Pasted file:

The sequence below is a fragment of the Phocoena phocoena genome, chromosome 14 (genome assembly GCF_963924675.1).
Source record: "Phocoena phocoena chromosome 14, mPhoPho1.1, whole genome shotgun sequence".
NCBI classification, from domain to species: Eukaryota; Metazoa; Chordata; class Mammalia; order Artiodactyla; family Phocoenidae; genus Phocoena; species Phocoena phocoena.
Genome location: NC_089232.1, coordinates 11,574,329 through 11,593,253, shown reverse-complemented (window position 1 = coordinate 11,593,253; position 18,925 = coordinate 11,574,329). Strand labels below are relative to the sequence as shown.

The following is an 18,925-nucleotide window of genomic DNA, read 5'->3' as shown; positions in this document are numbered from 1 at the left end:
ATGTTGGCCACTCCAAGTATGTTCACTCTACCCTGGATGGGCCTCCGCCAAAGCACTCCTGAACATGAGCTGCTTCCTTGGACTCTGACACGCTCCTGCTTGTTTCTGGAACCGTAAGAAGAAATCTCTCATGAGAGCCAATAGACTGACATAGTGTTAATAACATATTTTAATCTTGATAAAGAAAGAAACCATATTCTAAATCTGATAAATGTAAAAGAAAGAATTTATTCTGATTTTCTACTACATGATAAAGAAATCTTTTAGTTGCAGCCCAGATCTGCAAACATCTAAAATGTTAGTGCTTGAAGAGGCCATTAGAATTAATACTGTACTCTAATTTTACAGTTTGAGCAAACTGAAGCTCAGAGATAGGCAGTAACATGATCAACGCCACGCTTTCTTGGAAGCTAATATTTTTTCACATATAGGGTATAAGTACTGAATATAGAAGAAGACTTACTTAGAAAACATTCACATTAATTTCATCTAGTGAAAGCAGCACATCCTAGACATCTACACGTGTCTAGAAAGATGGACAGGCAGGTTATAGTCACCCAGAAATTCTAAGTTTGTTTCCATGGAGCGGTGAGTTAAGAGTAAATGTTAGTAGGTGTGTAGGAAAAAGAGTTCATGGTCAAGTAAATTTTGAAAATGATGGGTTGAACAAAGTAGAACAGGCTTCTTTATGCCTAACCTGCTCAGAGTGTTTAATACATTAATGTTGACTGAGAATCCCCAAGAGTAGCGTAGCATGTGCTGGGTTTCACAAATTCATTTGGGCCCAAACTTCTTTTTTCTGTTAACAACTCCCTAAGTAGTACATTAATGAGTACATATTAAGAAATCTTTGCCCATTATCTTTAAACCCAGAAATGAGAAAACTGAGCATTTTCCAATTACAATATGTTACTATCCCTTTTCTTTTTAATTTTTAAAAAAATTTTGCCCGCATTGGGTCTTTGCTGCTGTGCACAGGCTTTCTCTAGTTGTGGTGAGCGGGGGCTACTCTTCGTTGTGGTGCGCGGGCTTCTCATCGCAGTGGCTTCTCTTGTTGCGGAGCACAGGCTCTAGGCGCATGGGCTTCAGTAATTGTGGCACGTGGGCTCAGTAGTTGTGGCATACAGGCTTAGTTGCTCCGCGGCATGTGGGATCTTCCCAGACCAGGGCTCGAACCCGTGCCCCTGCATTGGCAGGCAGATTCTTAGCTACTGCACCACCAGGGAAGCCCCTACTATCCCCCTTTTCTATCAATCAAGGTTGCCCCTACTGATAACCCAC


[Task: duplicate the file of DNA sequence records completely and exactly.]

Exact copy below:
The sequence below is a fragment of the Phocoena phocoena genome, chromosome 14 (genome assembly GCF_963924675.1).
Source record: "Phocoena phocoena chromosome 14, mPhoPho1.1, whole genome shotgun sequence".
NCBI classification, from domain to species: Eukaryota; Metazoa; Chordata; class Mammalia; order Artiodactyla; family Phocoenidae; genus Phocoena; species Phocoena phocoena.
Genome location: NC_089232.1, coordinates 11,574,329 through 11,593,253, shown reverse-complemented (window position 1 = coordinate 11,593,253; position 18,925 = coordinate 11,574,329). Strand labels below are relative to the sequence as shown.

The following is an 18,925-nucleotide window of genomic DNA, read 5'->3' as shown; positions in this document are numbered from 1 at the left end:
ATGTTGGCCACTCCAAGTATGTTCACTCTACCCTGGATGGGCCTCCGCCAAAGCACTCCTGAACATGAGCTGCTTCCTTGGACTCTGACACGCTCCTGCTTGTTTCTGGAACCGTAAGAAGAAATCTCTCATGAGAGCCAATAGACTGACATAGTGTTAATAACATATTTTAATCTTGATAAAGAAAGAAACCATATTCTAAATCTGATAAATGTAAAAGAAAGAATTTATTCTGATTTTCTACTACATGATAAAGAAATCTTTTAGTTGCAGCCCAGATCTGCAAACATCTAAAATGTTAGTGCTTGAAGAGGCCATTAGAATTAATACTGTACTCTAATTTTACAGTTTGAGCAAACTGAAGCTCAGAGATAGGCAGTAACATGATCAACGCCACGCTTTCTTGGAAGCTAATATTTTTTCACATATAGGGTATAAGTACTGAATATAGAAGAAGACTTACTTAGAAAACATTCACATTAATTTCATCTAGTGAAAGCAGCACATCCTAGACATCTACACGTGTCTAGAAAGATGGACAGGCAGGTTATAGTCACCCAGAAATTCTAAGTTTGTTTCCATGGAGCGGTGAGTTAAGAGTAAATGTTAGTAGGTGTGTAGGAAAAAGAGTTCATGGTCAAGTAAATTTTGAAAATGATGGGTTGAACAAAGTAGAACAGGCTTCTTTATGCCTAACCTGCTCAGAGTGTTTAATACATTAATGTTGACTGAGAATCCCCAAGAGTAGCGTAGCATGTGCTGGGTTTCACAAATTCATTTGGGCCCAAACTTCTTTTTTCTGTTAACAACTCCCTAAGTAGTACATTAATGAGTACATATTAAGAAATCTTTGCCCATTATCTTTAAACCCAGAAATGAGAAAACTGAGCATTTTCCAATTACAATATGTTACTATCCCTTTTCTTTTTAATTTTTAAAAAAATTTTGCCCGCATTGGGTCTTTGCTGCTGTGCACAGGCTTTCTCTAGTTGTGGTGAGCGGGGGCTACTCTTCGTTGTGGTGCGCGGGCTTCTCATCGCAGTGGCTTCTCTTGTTGCGGAGCACAGGCTCTAGGCGCATGGGCTTCAGTAATTGTGGCACGTGGGCTCAGTAGTTGTGGCATACAGGCTTAGTTGCTCCGCGGCATGTGGGATCTTCCCAGACCAGGGCTCGAACCCGTGCCCCTGCATTGGCAGGCAGATTCTTAGCTACTGCACCACCAGGGAAGCCCCTACTATCCCCCTTTTCTATCAATCAAGGTTGCCCCTACTGATAACCCAC